|Sunny Pawar as the young Saroo|
“Lion,” based on real events, is about a person who becomes whole in spite of audience expectations. A five year old boy abandoned thousands of miles from home on the streets of India, surviving in the mud and poverty, barely escaping being sold into sex trafficking, is rescued by a white successful Australian family committed to black and brown children. They are so committed they are willing to also take in a self-abusive “brother” whose destructive tendencies stand in sharp contrast to Saroo. Yet the adoptive parents cry for both.
The boy grows into manhood with gifts of friends, athletic ability and openness that make the middle class simpletons within us admire how much progress he has made and question any instinct to go back. Why would anyone return to that squalor?
We almost expect him to keep forgetting the poverty and lost family from which he sprang. Indeed the first half of the film is effective because it grabs us hard in the horrors while we are aware of how little he realizes about the trauma he is going through. Then so many things combine to make him forget even further.
|Dev Patel as adult Saroo|
Outlining the story without giving away its impact is difficult. I think parents in particular will find this an inescapable story. It is aided enormously by the immediacy of the child actors in the first half, notably Sunny Pawar, and by the hypnotic presence of Dev Patel as the adult Saroo.
Patel is a physically and emotionally arresting cinematic actor I first admired in both “Slumdog Millionaire” and the TV series “Newsroom.” His ability to command the screen without obvious effort is a major plus in film roles – and certainly is relied on in “Lion.”
There is a capable supporting cast in Nicole Kidman and Rooney Mara but the film is really Saroo’s struggles as a child and then an adult. Director Garth Davis, who has a considerable British commercial reputation, can add a true human feeling as well as camera mastery to his repertoire. He brings the streets of Calcutta alive in both frightening and convincing terms and delves almost too deeply into the technological frustrations of the adult Saroo’s search for a way into his past.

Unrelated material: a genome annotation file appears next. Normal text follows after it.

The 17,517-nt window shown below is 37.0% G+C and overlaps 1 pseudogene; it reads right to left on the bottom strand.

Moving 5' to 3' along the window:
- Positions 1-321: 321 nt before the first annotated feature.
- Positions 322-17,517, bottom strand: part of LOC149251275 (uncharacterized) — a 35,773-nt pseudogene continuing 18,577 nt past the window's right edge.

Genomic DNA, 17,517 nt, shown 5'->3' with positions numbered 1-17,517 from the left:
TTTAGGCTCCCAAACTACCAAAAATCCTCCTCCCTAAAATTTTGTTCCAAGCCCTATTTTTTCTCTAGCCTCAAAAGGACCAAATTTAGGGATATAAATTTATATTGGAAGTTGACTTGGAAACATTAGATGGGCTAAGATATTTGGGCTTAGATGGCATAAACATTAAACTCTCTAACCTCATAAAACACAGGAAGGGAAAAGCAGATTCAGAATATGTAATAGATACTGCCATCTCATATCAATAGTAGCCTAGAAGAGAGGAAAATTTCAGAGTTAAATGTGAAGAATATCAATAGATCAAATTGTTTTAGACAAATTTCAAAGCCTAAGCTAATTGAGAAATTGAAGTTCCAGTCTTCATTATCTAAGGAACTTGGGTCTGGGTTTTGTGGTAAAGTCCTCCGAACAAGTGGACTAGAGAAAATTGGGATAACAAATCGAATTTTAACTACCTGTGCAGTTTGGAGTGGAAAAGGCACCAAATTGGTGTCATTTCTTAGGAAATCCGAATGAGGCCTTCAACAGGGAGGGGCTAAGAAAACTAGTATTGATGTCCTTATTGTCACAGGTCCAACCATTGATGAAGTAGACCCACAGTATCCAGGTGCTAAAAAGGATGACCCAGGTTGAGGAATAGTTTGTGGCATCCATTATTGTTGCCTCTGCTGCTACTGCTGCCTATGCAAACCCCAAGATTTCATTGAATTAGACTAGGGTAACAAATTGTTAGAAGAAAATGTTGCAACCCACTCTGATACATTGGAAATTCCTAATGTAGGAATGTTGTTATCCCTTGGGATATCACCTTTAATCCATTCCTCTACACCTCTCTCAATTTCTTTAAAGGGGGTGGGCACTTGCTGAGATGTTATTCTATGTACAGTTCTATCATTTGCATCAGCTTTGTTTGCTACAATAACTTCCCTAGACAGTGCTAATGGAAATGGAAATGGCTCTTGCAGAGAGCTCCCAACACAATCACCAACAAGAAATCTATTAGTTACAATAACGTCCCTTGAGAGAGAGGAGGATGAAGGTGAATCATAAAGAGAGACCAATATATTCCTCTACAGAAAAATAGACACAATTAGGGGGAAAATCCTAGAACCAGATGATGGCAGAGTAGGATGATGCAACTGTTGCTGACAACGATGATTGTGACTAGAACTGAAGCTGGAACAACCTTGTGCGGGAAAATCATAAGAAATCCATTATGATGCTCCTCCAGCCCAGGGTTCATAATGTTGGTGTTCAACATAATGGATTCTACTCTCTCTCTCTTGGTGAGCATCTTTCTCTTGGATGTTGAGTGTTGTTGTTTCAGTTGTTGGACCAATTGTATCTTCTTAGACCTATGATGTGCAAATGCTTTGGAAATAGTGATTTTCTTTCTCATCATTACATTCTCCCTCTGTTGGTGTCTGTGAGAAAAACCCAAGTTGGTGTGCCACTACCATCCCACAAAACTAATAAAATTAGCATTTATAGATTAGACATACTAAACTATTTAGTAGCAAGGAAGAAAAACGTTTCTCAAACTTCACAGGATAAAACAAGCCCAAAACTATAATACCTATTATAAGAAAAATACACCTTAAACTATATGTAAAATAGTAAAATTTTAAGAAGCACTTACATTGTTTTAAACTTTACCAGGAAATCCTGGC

But the payoff is powerful. Anyone who has ever cared about the bond between mother and child, brother and brother, will be torn up by the movie.
“Moonlight” is a twilight vision of equally compelling humanity and probably even deeper and perhaps fatalistic insights into the human condition. Director Barry Jenkins, working with a screenplay by Tarell Alvin McCraney (who also grew up in the same Miami slum during the drug wars), has fashioned details of life and place that are constantly faithful and provocative.
I understand the instinct of the LBGTQ community to promote it as a mainstream queer movie, but I frankly worry that such a characterization limits for many audiences the scope of its message.
|Naomie Harris as "Moonlight" mother|
When I say this is a film of acceptance, that may be a bit misleading. The author is now a MacArthur genius and the story clearly contains elements of his life. The journey for Little/Chiron/Black as the character is variously known may be seen as a pre-determined journey for a black child from the slums. But in the story of acceptance of his homosexuality and awareness of what he is and how he will forever deal with his life, there is a journey of quiet discovery that is quite moving. It speaks to all genders and sexual identities. I never for a moment thought of it as anything but a movie for the ages.
The film is also arrestingly cast, led by strong acting presences of Mahershala Ali , Janelle Manoe and Naomie Harris. The cinematic quality is simply stark or poetically somber, creating an aura of believability that makes every incident a special moment to watch and empathize with.